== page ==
Print Buyer Office Hours: An Idea Revisited

Dear Print Buyers (no, make that Dear Purchasing Agents of all kinds):

My name is Bill Farquharson. As a sales trainer, I constantly hear how difficult it is to get your attention. My clients leave voice-mail messages trying to gain an appointment with you. As a blogger, I constantly hear from you about how annoying it is to get 50-60 voice mails a day from sales people like my clients.

What if I could solve this problem for you both? What if I had a solution that would empty your inbox and strip away those repetitive requests? What if this solution gave the sales reps a voice and the chance to dance before their desired partners? Would you give it a try?

Good. Here’s my idea: Let them in.

That’s right. You heard me.

Take the appointment.

Hear me out…

How much time do you spend each month wading through unwanted emails and voice-mail messages asking for a appointment? Give me a number. OK, I can’t hear your answer, so I’m going to come up with a ridiculously low one of my own and say, two hours.

Again, I am going to assume that you spend a minimum of two hours each month on tasks related to deleting messages from unknown sales people. It’s probably more like two hours a week, but I’ll start here just to make my point.

Let’s repurpose those two hours a month.

What if you set up office hours similar to what professors do in college? Every month you set aside two hours to meet with new sales people and hear their pitches. Make each appointment 10 minutes long and you can “process” 12 reps a month. In 10 minute intervals, a sales rep gets to introduce him/herself and present his/her sales pitch.

As a 30 year sales veteran, Bill has the perspective of a been-there, done-that sales rep in the commercial print arena. Following sales fundamentals and giving unapologetically "old school" advice, he writes and speaks in an entertaining fashion to make his points to sales people and owners who sell. "Bill Farquharson will drive your sales momentum."
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  • Jon

    I love it! In 1982 when I first started in sales MANY companies had office hours and it gave both parties the opportunity to learn something new and help their companies grow.

  • margiedana

    Hi, Bill – it is a very good idea and one I’ve written about, too. So i’m on your side (not always the case, am i right!? :). If organized and scheduled correctly/tightly, just like those professors you alluded to, i believe a lot can be communicated and learned. Buyers will get good at interviewing. Reps will get good at cutting to the chase. Thanks for posting this!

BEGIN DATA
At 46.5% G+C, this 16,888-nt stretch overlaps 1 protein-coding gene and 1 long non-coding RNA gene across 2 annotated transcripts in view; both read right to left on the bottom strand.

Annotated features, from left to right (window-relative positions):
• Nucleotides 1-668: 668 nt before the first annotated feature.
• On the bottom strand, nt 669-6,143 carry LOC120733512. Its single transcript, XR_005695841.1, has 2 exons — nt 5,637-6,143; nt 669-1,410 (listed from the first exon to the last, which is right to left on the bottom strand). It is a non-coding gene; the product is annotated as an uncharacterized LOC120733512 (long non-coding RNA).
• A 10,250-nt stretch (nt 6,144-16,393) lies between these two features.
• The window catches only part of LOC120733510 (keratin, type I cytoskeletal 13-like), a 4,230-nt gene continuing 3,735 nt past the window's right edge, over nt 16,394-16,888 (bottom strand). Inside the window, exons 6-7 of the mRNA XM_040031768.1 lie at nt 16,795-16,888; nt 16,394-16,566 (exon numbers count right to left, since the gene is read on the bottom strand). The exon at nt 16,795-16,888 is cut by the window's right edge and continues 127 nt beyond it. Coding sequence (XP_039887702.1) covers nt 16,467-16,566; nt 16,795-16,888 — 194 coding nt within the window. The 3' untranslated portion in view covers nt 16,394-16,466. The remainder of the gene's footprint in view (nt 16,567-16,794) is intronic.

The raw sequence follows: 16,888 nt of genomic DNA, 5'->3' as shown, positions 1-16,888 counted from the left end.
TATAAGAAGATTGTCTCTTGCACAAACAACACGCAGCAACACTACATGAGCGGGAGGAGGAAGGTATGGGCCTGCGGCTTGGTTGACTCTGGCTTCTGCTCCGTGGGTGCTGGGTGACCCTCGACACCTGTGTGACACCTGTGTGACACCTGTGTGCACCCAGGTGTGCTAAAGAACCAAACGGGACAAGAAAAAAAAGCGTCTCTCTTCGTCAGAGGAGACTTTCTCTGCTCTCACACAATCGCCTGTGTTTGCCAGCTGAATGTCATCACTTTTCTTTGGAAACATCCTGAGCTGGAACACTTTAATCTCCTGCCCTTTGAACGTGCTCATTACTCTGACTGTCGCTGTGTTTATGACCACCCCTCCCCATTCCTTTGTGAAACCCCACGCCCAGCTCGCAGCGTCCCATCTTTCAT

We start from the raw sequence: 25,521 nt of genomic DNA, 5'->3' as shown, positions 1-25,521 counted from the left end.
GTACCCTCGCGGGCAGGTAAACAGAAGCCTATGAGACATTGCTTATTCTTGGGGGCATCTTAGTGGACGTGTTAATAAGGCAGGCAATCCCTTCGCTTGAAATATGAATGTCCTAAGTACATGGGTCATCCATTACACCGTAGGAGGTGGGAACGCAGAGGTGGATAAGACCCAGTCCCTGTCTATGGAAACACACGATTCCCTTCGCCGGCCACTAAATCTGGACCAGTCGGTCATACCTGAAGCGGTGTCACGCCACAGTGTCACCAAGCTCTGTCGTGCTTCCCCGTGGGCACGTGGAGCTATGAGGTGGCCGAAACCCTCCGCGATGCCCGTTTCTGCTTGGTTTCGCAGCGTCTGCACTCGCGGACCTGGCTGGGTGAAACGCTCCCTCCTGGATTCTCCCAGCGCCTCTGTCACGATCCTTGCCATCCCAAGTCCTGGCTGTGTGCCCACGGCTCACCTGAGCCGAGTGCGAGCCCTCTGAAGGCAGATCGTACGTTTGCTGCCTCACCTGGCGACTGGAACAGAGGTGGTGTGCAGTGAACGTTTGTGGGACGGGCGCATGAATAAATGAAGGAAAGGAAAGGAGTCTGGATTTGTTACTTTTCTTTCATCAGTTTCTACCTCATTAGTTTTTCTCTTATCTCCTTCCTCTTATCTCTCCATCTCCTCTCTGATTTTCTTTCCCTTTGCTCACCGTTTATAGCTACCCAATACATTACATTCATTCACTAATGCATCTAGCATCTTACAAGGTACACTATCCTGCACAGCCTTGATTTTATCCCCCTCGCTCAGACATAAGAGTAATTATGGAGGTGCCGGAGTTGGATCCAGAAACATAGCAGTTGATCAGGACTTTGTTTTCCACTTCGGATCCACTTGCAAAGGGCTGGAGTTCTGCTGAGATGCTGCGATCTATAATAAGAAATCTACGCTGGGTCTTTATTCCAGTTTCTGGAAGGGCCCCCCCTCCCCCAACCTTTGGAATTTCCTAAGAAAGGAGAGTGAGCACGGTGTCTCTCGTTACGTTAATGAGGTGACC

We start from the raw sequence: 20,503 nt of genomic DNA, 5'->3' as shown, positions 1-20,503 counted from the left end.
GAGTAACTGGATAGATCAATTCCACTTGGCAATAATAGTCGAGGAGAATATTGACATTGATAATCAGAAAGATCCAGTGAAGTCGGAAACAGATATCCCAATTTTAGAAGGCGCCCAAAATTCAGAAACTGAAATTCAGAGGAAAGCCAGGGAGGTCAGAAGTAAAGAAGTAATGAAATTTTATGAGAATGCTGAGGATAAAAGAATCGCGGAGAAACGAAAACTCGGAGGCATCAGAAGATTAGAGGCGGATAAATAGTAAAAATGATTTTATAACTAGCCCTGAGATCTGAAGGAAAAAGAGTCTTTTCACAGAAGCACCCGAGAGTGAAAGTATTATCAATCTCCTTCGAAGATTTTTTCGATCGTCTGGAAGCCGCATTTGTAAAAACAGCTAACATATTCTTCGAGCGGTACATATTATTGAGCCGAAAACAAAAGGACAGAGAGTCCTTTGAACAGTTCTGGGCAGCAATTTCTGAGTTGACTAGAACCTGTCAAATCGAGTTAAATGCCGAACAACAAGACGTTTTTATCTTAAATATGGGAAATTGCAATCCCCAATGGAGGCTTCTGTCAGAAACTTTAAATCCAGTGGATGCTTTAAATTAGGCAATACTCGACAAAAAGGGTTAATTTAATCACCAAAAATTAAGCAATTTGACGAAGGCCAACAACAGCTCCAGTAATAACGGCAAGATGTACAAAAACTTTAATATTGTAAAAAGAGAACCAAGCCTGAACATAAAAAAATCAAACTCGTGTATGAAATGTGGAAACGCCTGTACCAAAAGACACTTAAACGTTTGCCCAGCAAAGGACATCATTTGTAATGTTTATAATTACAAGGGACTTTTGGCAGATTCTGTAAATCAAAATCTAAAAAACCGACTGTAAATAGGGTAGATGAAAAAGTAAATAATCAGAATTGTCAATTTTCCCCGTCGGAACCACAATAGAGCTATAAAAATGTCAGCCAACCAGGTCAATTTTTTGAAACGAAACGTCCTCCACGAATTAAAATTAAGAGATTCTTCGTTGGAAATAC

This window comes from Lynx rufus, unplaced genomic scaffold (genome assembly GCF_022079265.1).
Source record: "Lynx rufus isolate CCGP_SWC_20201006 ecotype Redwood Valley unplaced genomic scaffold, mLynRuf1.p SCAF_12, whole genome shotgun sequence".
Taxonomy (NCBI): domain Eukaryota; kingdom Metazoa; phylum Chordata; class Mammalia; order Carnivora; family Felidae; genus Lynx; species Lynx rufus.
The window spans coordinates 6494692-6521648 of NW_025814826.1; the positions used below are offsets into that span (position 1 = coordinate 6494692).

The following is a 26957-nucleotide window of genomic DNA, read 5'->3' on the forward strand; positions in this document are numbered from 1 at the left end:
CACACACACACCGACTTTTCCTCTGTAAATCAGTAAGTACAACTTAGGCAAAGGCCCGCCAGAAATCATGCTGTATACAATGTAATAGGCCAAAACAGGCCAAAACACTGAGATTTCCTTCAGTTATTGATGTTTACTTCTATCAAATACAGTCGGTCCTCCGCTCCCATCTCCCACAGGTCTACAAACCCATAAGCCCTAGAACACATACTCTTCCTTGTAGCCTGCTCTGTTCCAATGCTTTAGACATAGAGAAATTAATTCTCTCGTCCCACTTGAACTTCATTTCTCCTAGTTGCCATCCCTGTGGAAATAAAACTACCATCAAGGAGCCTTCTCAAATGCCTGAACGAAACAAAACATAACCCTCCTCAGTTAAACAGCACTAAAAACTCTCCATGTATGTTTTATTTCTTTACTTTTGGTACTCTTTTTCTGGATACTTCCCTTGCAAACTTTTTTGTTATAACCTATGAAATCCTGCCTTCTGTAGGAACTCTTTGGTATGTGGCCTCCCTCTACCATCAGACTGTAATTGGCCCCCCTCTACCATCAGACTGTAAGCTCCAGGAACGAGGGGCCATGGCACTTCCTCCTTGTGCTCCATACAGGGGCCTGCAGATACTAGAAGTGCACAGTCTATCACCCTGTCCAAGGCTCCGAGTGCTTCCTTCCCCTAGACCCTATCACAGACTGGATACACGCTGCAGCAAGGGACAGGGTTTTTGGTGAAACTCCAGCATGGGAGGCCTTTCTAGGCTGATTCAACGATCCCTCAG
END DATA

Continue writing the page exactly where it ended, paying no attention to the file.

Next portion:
• Gina Danner

    The challenge with this idea is the assumption that people/ companies buy as they did in 1982. They don’t. They do more research before they will talk to anyone. They search the internet for compelling ideas and become educated early on. One statistic indicates that buyers are 60% down their buying cycle before they engage anyone to sell them anything. They search out the people that are experts.

    Sales people and print providers need to do a better job of educating and providing compelling sales and marketing messages. The messaging needs to compel the buyer to get engaged.

  • Jim Stiles

    Your article caught my eye. Having been invited to a 10 min meeting before I would like to add my 2 cents from the supplier’s point of view. Many companies have grown with the times and today offer a wide variety of solutions to their clients. This has changed the selling process from a “speech about services” to a more constructive conversation discussing what the client’s real needs are. We as a supplier have found we can better target our offerings to those needs. Uncovering those needs in 10 minutes would be difficult and may cause the vendor to inadvertently leave out the one service that could truly help the client. May I suggest a slightly longer meeting with a few less vendors? The buyer has a wealth of information made available to them from the internet and perhaps they could use that information to target in on a few vendors who offer services that may appeal to solving their current issues and problems. I would be afraid that the buyer could be missing out by not completely understanding exactly how a vendor can help in a short 10 min meeting.

  • Thomas Urban

    Hey, Bill You Had me~ at Make the appointment!

  • Mary Ann Fong

    I like the idea, and believe it or not, practice it. I give potential suppliers 1/2 hour, and I’m thinking now that I will reduce that time.

    What I find really interesting, though, is how the salesperson follows up. What I need demonstrated in a follow up call is that he/she learned something about my business or needs. All too frequently, all I get are "Do you have anything to quote?" calls and emails.